Infrastructure

This photo taken on 13 July 2022, shows a housing complex under construction in Dongguan, in China's southern Guangdong province. (Jade Gao/AFP)

China’s overreliance on land finance could lead to its downfall

Retired economist Zeng Yongchang shares his views on China’s land finance policies — while quick and efficient, land finance is unsustainable, as evidenced by the widening inequality, intensifying social conflicts and dire economic situation.
Workers at a construction site for the World Expo Cultural Park in Shanghai, China, on 27 September 2022. (Qilai Shen/Bloomberg)

China's slowing economy will not deter BRI outreach

Despite challenges arising from the slowing Chinese economy, China is likely to continue pushing forward on the BRI, it being a key plank of President Xi Jinping’s foreign policy. Along the way, however, it will have to make certain adjustments for a smooth transition into BRI 2.0.
An Electric Multiple Unit high-speed train for a rail link project, which is part of China’s Belt and Road Initiative, arrives at Tanjung Priok port during load in Jakarta, Indonesia, 2 September 2022. (Ajeng Dinar Ulfiana/Reuters)

[Future of China] China's ten-year-old BRI needs a revamp

The BRI’s implementation will be slowing down as a result of multiple factors ranging from the global Covid-19 pandemic, the shift in the global geostrategic environment and the Chinese economic slowdown. As it changes its model to suit change, it could focus more on sustainable financing for BRI countries and lower the long-term financial impacts of loans for infrastructure projects. It could also pursue “third-party market cooperation” as a flexible approach in its pursuit of cooperation with other countries under the BRI umbrella. This is the second in a five-part series of articles on the future of China.
A welder works on an overpass on the Irving Interchange infrastructure project at the site of the former Dallas Cowboys Stadium on 10 August 2022 in Irving, Texas, US. (John Moore/Getty Images/AFP)

G7’s global infrastructure and investment drive: Not so attractive for Southeast Asia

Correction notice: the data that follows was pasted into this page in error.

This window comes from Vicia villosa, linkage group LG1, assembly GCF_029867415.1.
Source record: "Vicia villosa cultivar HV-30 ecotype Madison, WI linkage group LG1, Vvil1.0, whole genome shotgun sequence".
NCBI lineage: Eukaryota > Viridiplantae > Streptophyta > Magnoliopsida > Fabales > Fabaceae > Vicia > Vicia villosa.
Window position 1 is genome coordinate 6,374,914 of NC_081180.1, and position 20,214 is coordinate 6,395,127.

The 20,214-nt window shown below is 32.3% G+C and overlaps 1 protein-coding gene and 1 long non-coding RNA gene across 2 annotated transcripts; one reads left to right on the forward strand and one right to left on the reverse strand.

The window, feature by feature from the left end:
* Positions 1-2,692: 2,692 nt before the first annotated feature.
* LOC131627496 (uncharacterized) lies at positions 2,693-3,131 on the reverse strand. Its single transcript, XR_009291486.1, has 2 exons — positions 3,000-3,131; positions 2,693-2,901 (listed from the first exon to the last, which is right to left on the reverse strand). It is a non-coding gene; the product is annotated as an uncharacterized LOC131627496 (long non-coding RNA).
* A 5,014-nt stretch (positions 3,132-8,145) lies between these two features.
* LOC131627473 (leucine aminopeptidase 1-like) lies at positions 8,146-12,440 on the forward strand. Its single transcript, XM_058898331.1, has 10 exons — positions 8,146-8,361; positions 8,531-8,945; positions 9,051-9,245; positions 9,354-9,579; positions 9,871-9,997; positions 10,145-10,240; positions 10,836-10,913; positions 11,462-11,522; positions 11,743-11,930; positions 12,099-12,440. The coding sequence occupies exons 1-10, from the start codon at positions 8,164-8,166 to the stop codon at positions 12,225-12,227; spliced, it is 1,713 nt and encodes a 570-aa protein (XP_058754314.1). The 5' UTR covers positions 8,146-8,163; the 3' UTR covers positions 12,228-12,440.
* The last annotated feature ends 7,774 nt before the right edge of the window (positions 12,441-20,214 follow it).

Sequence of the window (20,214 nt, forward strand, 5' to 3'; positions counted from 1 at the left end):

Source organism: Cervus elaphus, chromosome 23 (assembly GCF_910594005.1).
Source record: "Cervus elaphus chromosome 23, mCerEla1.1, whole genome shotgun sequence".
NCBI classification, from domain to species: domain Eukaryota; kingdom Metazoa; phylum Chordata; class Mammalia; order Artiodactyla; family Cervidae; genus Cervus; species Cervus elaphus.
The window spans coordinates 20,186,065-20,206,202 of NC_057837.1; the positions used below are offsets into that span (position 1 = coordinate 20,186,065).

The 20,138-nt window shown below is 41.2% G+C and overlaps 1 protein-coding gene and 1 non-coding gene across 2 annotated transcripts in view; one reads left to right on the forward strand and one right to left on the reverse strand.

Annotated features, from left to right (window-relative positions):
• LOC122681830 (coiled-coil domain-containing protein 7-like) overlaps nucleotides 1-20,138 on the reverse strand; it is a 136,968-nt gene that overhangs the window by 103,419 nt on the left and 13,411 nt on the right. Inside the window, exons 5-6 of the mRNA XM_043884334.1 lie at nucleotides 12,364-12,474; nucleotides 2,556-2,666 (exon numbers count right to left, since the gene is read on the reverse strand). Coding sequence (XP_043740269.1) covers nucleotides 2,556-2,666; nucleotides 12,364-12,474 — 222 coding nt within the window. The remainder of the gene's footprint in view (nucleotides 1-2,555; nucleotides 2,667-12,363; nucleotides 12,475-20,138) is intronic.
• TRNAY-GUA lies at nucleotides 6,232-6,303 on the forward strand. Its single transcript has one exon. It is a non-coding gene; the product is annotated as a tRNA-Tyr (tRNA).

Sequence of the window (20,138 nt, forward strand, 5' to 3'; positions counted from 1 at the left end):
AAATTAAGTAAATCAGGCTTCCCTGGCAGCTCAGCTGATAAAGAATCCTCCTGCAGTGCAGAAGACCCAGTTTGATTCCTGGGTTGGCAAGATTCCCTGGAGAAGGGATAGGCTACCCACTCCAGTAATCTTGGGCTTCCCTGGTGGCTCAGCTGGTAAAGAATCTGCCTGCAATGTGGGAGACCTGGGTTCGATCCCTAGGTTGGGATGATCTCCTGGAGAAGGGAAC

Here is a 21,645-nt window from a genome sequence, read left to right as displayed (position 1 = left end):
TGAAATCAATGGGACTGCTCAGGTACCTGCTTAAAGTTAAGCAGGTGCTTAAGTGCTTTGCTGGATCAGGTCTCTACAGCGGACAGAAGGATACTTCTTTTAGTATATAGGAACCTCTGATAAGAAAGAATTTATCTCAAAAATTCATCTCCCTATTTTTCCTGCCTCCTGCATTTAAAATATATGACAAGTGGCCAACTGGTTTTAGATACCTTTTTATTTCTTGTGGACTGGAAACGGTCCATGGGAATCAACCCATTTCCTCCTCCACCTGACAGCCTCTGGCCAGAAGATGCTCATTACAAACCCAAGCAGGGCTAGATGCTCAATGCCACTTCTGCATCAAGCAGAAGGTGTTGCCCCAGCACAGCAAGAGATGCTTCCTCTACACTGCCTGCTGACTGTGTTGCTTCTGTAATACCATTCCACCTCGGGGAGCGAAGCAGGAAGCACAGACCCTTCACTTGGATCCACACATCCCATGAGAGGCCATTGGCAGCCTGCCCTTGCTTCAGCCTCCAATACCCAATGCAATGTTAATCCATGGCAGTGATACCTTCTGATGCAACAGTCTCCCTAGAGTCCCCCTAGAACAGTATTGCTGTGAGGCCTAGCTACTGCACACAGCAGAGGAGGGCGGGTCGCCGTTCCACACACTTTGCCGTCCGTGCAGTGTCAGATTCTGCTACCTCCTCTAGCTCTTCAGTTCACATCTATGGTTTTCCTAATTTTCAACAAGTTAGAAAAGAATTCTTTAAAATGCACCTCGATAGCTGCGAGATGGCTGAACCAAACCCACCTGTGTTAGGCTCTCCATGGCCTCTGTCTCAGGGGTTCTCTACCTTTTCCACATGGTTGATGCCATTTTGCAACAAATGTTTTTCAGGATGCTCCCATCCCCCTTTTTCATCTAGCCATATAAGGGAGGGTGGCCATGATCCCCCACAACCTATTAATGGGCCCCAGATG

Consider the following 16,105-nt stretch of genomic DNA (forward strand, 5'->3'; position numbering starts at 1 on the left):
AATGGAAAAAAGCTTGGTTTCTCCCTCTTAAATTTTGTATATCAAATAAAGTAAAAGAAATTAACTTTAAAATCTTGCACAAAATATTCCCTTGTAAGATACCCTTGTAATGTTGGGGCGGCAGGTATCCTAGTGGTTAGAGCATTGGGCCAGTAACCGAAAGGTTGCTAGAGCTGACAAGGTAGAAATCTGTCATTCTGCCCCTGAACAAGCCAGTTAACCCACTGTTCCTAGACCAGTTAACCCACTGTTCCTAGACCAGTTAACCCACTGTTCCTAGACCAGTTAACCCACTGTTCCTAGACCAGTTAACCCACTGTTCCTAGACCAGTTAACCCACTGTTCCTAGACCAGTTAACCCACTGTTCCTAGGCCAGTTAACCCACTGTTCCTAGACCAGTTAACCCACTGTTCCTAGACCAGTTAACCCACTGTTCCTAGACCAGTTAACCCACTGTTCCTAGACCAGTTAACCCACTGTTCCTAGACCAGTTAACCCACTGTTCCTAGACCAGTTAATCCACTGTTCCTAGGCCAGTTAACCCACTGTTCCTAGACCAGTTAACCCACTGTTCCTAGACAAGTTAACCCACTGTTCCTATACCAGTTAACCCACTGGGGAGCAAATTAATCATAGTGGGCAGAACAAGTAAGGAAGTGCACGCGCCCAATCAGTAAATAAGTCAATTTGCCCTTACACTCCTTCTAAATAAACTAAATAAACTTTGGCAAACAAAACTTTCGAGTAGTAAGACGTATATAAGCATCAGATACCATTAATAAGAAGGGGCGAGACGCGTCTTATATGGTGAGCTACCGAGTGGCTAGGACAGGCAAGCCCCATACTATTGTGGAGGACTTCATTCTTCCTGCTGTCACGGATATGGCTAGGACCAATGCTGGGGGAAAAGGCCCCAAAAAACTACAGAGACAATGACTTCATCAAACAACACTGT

The Group of Seven’s new infrastructure and investment drive seeks to provide what Southeast Asia needs, such as financing for hard infrastructure. However, ISEAS academic Chanrith Ngin believes that the need for multiple stakeholders and financing issues might not garner much buy-in from the region, and some countries may opt out to avoid being caught in the geopolitical competition between China and the US.
The only road leading to Semoi village, in the regency of Penajam Paser Utara, in East Kalimantan Province, Indonesia. (SPH Media)

Can Chinese capital and technologies jumpstart economic development in Borneo?

Malaysian academics Goh Chun Sheng and Guanie Lim observe China’s strong presence in the upstream and downstream sectors of developing Nusantara, the envisaged new capital of Indonesia in East Kalimantan on the island of Borneo, allowing for potential cooperation between China, Indonesia and Malaysia. Could this be the start of greater China-led cross-border collaborations in the region?
Residential buildings under construction in Shanghai, China, on 27 July 2022. (Qilai Shen/Bloomberg)

China’s economic crisis is a ticking time bomb

Taiwanese commentator Chen Kuohsiang believes that China’s economy is under threat, with the unravelling of intertwining issues in the financial industry, property sector and government finances that cannot be easily resolved. How will China boost its investment-led economy, push down unemployment rates, and regain consumer and investor confidence?
People ride bicycles along a street at a Central Business District in Beijing on 8 July 2022. (Wang Zhao/AFP)

From Singapore to China, data centre investments thriving amid challenges

Data centres have become a thriving sector in the Asia Pacific, with global companies setting up infrastructure in hotspots such as Singapore, Hong Kong and Sydney. Compared with traditional real estate assets, data centres promise higher returns on investment. However, developers will need to contend with rising energy costs and stricter regulations for greener developments.
Workers watch as a crane lifts a structure at a construction site in Shanghai, China, 14 January 2022. (Reuters/Aly Song)

China's all-out effort to fund infrastructure and save the economy

Amid the economic slump due to the unpredictable Covid-19 situation, China is increasing its investments in infrastructure in efforts to jumpstart domestic demand and boost economic recovery. While profitable projects are hard to find, the renewables, technology and water management sectors are set to benefit from the government's push. However, the risk of inflation and rising cost of raw materials could limit the boost to economic growth.
Almost all signboards in the Cambodian city of Sihanoukville are in Chinese. (Kwong Kai Chung/SPH Media)

The revival of Sihanoukville, Cambodia’s ‘Gold Rush’ city

In this fourth instalment of a seven-part Lianhe Zaobao-Business Times series on China and ASEAN, we look at the role of Chinese investors in the rise, fall and recovery of Cambodia’s Sihanoukville province.